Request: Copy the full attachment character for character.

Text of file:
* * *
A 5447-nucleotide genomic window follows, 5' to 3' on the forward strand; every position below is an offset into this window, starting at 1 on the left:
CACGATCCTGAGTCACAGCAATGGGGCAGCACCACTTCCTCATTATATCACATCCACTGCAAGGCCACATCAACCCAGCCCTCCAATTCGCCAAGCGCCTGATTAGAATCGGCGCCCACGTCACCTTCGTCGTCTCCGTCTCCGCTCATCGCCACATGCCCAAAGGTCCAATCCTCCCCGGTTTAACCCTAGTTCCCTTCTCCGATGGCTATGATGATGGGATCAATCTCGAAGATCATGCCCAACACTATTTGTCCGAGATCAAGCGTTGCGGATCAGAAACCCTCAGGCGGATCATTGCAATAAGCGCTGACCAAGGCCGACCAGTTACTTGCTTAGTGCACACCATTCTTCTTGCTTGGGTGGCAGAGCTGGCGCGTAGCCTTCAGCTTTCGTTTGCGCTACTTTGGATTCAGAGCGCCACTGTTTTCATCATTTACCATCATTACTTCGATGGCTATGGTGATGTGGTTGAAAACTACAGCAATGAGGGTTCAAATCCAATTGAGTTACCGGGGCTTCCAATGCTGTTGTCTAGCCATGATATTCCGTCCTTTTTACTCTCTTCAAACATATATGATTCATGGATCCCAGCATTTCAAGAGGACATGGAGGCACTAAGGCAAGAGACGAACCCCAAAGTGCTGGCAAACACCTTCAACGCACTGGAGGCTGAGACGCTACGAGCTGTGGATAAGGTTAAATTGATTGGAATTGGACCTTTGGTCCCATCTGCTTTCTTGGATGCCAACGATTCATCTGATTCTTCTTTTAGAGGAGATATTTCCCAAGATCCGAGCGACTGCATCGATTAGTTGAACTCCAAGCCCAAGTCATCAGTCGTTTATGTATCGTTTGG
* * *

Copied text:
A 5447-nucleotide genomic window follows, 5' to 3' on the forward strand; every position below is an offset into this window, starting at 1 on the left:
CACGATCCTGAGTCACAGCAATGGGGCAGCACCACTTCCTCATTATATCACATCCACTGCAAGGCCACATCAACCCAGCCCTCCAATTCGCCAAGCGCCTGATTAGAATCGGCGCCCACGTCACCTTCGTCGTCTCCGTCTCCGCTCATCGCCACATGCCCAAAGGTCCAATCCTCCCCGGTTTAACCCTAGTTCCCTTCTCCGATGGCTATGATGATGGGATCAATCTCGAAGATCATGCCCAACACTATTTGTCCGAGATCAAGCGTTGCGGATCAGAAACCCTCAGGCGGATCATTGCAATAAGCGCTGACCAAGGCCGACCAGTTACTTGCTTAGTGCACACCATTCTTCTTGCTTGGGTGGCAGAGCTGGCGCGTAGCCTTCAGCTTTCGTTTGCGCTACTTTGGATTCAGAGCGCCACTGTTTTCATCATTTACCATCATTACTTCGATGGCTATGGTGATGTGGTTGAAAACTACAGCAATGAGGGTTCAAATCCAATTGAGTTACCGGGGCTTCCAATGCTGTTGTCTAGCCATGATATTCCGTCCTTTTTACTCTCTTCAAACATATATGATTCATGGATCCCAGCATTTCAAGAGGACATGGAGGCACTAAGGCAAGAGACGAACCCCAAAGTGCTGGCAAACACCTTCAACGCACTGGAGGCTGAGACGCTACGAGCTGTGGATAAGGTTAAATTGATTGGAATTGGACCTTTGGTCCCATCTGCTTTCTTGGATGCCAACGATTCATCTGATTCTTCTTTTAGAGGAGATATTTCCCAAGATCCGAGCGACTGCATCGATTAGTTGAACTCCAAGCCCAAGTCATCAGTCGTTTATGTATCGTTTGG